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Alcatel-Lucent (ALU), Apple (AAPL), Chipotle (CMG), and Netflix (NFLX) are in different lines of business. But they have two things in common: Their stocks were, and some still are, flying high on Wall Street. The problem, however, is that high-flying stocks do not stay that way forever. In almost every case, there comes a a time when these stocks descend to earth, creating a great deal of loss to investors who joined the game late.

When is that time? What are the warning signs?

Some analysts look at profit margins. Others look at a leadership/management shift. A third group looks at technical. I focus on one metric all highflyers share: sales growth. Once sales growth slows down, the wings of highflyers are clipped, the momentum shifts, and the company drops from everyone's radar.

High-flying Internet search company Yahoo (YHOO), for instance, was ranked No. 1 in Fortune's 2005 high-growth companies list, as its revenues grew by leaps and bounds at that time. But as growth faded in subsequent years, the company disappeared from the list. BlackBerry (BBRY) and five others included in the same list around that time displayed a similar pattern.

In some cases the pause is temporary and the company resumes growth, drawing renewed attention by the usual crowd. Apple is a case in point. In the early 1980s, the company's growth stalled after the departure of its founder Steve Jobs, but it resumed and regained momentum after his return in 1996. Corning's (GLW) growth paused several times in its 160-year history, but each time it eventually resumed -- helping the company survive and thrive, churning out products that changed the world such as the fiber-optic cable (the backbone of the Internet) and flat glass, which revolutionized TV sets. In the late 1990s, IBM's (IBM) growth resumed after a brief pause a few years earlier, with its stock reaching new highs in subsequent years.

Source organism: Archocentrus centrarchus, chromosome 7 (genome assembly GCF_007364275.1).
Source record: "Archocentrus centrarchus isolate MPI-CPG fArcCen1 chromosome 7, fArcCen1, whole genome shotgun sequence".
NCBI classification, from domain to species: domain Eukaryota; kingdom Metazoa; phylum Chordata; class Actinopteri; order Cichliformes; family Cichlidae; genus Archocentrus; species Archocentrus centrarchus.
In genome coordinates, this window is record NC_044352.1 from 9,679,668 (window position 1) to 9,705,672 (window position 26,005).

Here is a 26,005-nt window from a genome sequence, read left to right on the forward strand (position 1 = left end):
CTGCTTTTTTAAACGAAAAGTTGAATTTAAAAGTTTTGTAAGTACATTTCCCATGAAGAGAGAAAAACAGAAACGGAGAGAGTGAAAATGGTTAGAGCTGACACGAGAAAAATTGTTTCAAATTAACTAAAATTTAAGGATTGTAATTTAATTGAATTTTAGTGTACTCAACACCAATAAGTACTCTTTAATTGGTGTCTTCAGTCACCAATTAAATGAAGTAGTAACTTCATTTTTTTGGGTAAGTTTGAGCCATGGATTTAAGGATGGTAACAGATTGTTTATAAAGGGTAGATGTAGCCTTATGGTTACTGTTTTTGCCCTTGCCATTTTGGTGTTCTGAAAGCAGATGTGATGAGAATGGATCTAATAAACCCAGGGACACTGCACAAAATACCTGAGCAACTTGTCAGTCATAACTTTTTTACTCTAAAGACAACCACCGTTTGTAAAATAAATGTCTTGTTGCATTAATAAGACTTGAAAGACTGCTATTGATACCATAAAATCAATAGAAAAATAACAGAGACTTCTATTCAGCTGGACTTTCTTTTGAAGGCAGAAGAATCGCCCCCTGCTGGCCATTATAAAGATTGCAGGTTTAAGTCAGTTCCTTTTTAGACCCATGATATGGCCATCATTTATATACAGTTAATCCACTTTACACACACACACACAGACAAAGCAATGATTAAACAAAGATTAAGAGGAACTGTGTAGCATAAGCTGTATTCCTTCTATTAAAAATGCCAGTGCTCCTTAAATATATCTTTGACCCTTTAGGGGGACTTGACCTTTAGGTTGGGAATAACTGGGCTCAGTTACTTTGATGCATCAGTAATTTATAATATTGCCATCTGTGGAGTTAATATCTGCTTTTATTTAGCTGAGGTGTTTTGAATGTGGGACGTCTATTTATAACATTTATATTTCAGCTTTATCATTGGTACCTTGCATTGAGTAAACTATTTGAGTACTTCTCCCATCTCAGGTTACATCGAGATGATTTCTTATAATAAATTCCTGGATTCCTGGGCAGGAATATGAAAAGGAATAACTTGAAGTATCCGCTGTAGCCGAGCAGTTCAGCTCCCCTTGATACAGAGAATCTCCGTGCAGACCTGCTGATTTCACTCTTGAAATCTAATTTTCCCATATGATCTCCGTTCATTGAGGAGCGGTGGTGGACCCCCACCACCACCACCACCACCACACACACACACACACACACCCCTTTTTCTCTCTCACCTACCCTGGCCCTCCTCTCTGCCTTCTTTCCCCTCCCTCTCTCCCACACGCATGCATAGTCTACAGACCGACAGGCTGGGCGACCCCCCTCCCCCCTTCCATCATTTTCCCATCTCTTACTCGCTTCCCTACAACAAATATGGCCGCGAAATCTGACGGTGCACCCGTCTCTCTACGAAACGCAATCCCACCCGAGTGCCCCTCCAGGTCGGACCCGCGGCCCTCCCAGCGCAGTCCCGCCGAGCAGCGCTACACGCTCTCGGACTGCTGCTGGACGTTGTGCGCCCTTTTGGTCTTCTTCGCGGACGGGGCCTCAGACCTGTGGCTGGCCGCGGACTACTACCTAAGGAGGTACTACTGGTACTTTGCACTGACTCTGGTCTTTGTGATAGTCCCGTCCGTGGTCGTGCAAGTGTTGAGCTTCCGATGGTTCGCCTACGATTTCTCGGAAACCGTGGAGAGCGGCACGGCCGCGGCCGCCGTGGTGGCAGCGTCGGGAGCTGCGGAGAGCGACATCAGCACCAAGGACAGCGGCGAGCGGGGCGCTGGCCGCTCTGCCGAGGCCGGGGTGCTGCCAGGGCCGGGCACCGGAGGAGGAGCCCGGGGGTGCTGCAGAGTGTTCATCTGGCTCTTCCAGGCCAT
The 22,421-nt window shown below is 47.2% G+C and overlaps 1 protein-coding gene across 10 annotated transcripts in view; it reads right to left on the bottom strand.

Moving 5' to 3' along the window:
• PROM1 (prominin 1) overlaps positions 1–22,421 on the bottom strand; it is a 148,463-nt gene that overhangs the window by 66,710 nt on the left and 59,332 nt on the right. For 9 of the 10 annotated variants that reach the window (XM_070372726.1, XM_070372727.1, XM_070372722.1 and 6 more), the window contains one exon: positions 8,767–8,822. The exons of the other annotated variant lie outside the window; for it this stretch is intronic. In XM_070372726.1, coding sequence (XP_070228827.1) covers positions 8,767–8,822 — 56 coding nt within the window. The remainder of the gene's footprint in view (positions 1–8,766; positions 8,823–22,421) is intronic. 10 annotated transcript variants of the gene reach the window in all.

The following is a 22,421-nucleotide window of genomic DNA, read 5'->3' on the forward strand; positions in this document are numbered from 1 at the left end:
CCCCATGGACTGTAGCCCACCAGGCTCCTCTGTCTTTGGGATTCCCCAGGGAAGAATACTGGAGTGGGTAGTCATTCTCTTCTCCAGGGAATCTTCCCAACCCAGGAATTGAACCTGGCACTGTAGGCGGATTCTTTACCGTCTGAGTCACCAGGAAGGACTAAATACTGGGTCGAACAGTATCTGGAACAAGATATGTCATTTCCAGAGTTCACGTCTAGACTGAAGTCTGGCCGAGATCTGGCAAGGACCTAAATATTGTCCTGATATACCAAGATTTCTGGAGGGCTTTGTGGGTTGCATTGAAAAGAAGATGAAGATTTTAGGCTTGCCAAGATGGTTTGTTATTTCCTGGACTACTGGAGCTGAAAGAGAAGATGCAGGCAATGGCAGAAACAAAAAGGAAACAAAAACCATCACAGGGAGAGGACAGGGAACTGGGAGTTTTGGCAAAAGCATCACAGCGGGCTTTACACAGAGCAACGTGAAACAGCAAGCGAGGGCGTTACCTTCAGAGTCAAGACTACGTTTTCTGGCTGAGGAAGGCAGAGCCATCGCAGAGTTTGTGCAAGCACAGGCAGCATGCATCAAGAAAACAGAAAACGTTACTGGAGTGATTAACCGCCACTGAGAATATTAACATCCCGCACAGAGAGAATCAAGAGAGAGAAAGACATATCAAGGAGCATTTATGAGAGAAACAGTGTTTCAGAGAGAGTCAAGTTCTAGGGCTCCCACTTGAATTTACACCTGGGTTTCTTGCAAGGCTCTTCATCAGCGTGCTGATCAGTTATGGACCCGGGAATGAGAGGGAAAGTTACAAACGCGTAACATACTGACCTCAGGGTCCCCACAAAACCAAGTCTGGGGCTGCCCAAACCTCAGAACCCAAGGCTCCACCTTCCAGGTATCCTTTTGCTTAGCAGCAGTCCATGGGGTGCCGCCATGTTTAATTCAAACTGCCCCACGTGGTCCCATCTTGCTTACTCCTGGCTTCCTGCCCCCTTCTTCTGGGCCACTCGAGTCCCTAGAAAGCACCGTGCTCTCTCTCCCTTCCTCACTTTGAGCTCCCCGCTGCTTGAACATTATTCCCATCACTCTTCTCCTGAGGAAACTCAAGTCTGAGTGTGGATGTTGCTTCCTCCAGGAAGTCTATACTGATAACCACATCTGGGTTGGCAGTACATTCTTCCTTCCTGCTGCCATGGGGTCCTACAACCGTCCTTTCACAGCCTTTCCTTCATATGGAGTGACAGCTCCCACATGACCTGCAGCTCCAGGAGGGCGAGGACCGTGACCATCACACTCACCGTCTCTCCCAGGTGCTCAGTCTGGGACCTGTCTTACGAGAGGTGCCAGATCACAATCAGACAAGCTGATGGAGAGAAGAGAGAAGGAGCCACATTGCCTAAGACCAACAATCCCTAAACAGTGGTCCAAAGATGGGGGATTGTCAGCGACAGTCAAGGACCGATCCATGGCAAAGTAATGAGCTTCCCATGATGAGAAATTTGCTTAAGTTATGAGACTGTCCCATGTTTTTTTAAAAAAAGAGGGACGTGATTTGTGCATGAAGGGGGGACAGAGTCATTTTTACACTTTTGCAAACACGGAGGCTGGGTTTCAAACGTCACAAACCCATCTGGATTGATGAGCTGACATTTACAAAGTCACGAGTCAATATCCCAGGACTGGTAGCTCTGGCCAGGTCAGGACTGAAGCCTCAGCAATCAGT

In other cases, the slowdown in economic growth is permanent but not fatal. That was the case with Xerox (XRX) in the late 1990s and, in the early 2000s, Cisco Systems (CSCO), JDS Uniphase (JDSU), Ciena Corporation (CIEN), and Alcatel-Lucent. All of these have yet to return to the old glory days. In a third scenario, the slowdown in growth is permanent and fatal. This has been true for Enron, Kmart, Eastman Kodak, Global Crossing,and Nortel Networks, all of which ended in bankruptcy.

Simply put: Once growth fades, momentum rarely returns.

To test this hypothesis, we took a close look at seven stocks included in Fortune's high-growth company list for the years 2005 and 2006 but eventually were removed. In all cases, a decline in corporate growth was followed by a sharp decline in the stock price, with two companies eventually going under. There was one notable exception -- Netflix. The company reached new highs, though its revenue growth never re-accelerated. What can explain this anomaly?

What Happens to Momentum as Growth Fades? Fortune's 7 Former Fastest-Growing Companies

Company

Fortune's Former Rank

Stock Price When Last on the List

Stock Price in 2012

Yahoo

1

$40

$18

Vineyard National

4

--

--

Chesapeake Energy (CHK)

46

32

17

Netflix

18

35

55

Edge Petroleum

8

--

--

United Steel

44

58

18

BlackBerry

1

120

12

Investors seemed to focus on subscription growth rather than revenue growth, still hyped by the company's prospects. We don't believe the prospects for Netflix are that bright, as we discussed in a previous article. That's why investors should be careful trading the stock on both sides of the market.

The bottom line: High-flying stocks are good long-term bets as long as sales growth accelerates, and bad bets once sales growth deaccelerates. That's the time to sell them.

Source: When To Sell High-Flying Stocks